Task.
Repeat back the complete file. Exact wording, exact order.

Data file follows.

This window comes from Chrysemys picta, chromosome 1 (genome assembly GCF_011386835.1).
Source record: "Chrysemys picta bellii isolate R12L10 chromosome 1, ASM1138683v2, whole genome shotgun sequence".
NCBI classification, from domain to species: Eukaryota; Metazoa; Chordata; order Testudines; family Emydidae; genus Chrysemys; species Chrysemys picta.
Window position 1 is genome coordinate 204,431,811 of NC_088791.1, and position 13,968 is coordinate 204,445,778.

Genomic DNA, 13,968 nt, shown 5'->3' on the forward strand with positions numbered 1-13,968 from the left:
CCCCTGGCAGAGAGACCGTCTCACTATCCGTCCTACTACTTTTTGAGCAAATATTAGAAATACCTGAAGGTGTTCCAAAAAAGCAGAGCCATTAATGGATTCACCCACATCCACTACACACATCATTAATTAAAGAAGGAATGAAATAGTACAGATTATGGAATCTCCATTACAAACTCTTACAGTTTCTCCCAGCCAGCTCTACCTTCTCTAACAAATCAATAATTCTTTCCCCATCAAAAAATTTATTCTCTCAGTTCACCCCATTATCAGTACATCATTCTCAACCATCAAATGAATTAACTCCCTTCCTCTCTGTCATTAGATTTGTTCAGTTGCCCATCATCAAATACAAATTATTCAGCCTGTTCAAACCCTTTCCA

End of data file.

This window comes from Chrysemys picta, chromosome 1 (genome assembly GCF_011386835.1).
Source record: "Chrysemys picta bellii isolate R12L10 chromosome 1, ASM1138683v2, whole genome shotgun sequence".
NCBI classification, from domain to species: Eukaryota; Metazoa; Chordata; order Testudines; family Emydidae; genus Chrysemys; species Chrysemys picta.
Window position 1 is genome coordinate 204,431,811 of NC_088791.1, and position 13,968 is coordinate 204,445,778.

Genomic DNA, 13,968 nt, shown 5'->3' on the forward strand with positions numbered 1-13,968 from the left:
CCCCTGGCAGAGAGACCGTCTCACTATCCGTCCTACTACTTTTTGAGCAAATATTAGAAATACCTGAAGGTGTTCCAAAAAAGCAGAGCCATTAATGGATTCACCCACATCCACTACACACATCATTAATTAAAGAAGGAATGAAATAGTACAGATTATGGAATCTCCATTACAAACTCTTACAGTTTCTCCCAGCCAGCTCTACCTTCTCTAACAAATCAATAATTCTTTCCCCATCAAAAAATTTATTCTCTCAGTTCACCCCATTATCAGTACATCATTCTCAACCATCAAATGAATTAACTCCCTTCCTCTCTGTCATTAGATTTGTTCAGTTGCCCATCATCAAATACAAATTATTCAGCCTGTTCAAACCCTTTCCA